How to know if your child has a learning disability
By Marguerite Kelly,
Q. How can I know whether my 8-year-old, who began to read two years ago, has learning disabilities?
She has always been at grade level, her reading is where it should be, her comprehension is terrific and she can connect the text to just about anything. But her word recognition isn’t as good as her comprehension. Is this a flag for a learning disability? Or is she just developing at her own pace?
She also struggles with her spelling. Her teacher told me that she was surprised when she first saw her spelling and handwriting and said, “We need to work on it.” But the teacher wasn’t concerned about her ability to learn, or at least she didn’t say so. I’m concerned, though, because my daughter hasn’t learned as fast as her two older brothers. If my brain didn’t tell my mouth to be quiet, I’m sure that I would be comparing the children out loud.
A. You’re a parent, so you have to worry. That’s your job.
As things go, however, you probably don’t have much to worry about. Your little girl didn’t learn to read as fast or as well as her brothers, but she’s learning now and that’s what counts.
Her spelling may be lousy too, but that’s what spelling tests and spelling bees are for. If they don’t work, spell-check will correct her mistakes. And if it doesn’t? Her teachers may knock a few points off of her essays in high school, which may embarrass her, and her bosses may blame her teachers, which may make them feel superior, but that’s okay. A bad speller can still be president when he — or she — grows up.
Reading is another issue. Since you know your child better than anyone else, you should ask the teacher for a 25- to 30-minute meeting so you can talk with her about your specific concerns. You need to know if your daughter can sound out her letters, if she likes to read, if she can read fairly smoothly and pretty fast, and if she understands the text as well as you think she does.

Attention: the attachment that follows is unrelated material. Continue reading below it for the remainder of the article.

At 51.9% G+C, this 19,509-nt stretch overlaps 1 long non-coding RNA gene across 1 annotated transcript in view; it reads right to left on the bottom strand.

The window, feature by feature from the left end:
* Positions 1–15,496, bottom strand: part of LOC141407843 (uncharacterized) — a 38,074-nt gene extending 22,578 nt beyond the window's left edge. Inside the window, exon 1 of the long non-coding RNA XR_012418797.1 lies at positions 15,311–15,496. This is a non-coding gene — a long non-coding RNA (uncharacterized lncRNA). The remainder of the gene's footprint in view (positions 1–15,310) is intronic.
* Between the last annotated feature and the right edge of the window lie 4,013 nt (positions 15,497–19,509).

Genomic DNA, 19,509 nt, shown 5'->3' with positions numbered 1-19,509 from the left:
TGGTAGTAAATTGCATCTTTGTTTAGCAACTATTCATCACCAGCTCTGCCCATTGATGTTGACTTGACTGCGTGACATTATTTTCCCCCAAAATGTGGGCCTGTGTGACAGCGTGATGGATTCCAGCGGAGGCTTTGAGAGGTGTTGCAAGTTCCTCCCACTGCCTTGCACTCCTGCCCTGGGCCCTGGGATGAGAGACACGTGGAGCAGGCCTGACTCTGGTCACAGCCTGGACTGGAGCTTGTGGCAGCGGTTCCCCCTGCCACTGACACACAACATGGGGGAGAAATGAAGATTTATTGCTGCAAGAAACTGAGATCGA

Once the teacher answers those questions, ask her to show you the assessments drawn from the your daughter’s reading tests, and then ask her whether she thinks your daughter has a learning disability or is just getting over the same hump that all new readers must climb. Reading usually isn’t easy until a child is in the third grade, and if it’s not easy, it’s not much fun, either.
You also need to know how fast your daughter processes information and how she learns best. One child may be so visual that a chapter book runs through her head like a movie, but she’ll have problems because she can’t remember all the sounds that the letters make. Another child will have problems because she is bad at sight words but good at phonics. Any child who has to stop and figure out more than five words on a page will get bogged down, and reading will turn into a chore. That makes school much harder than it needs to be.
If the teacher thinks that your daughter is a little behind the other children, she can ask a reading specialist to help her, or she can meet with you or her dad and maybe the school’s social worker and the nurse to decide on an 8- to 10-week classroom intervention. That often gets children up to speed.
If that doesn’t work, or if your daughter is more than a half-year below grade level, you can ask that she be tested for learning disabilities so you’ll know whether she needs more time to catch up with her classmates or if she does indeed need some special ed.
If your child doesn’t have a learning disability, you can turn her into a reader pretty quickly by giving easy, fun-to-read books to her and insisting that she read 30 minutes a day at home and 30 minutes a day at school. Educators say that even 20 minutes of reading each night is the equivalent of adding 10 days to the school year.
You can improve your daughter’s word recognition too if you introduce words to her conversationally, so she will subconsciously realize that scarlet, cherry and ruby are simply other shades of red.
Toss in a few rules as well, because children love rules and the English language is awash with them. Just knowing that most long words are really short ones that sit between prefixes and suffixes will help her figure out what those words mean, but only if you tell her the meaning of those prefixes and suffixes.
Questions? Send them to firstname.lastname@example.org.
Check out a transcript of a recent live Q&A hosted by Kelly.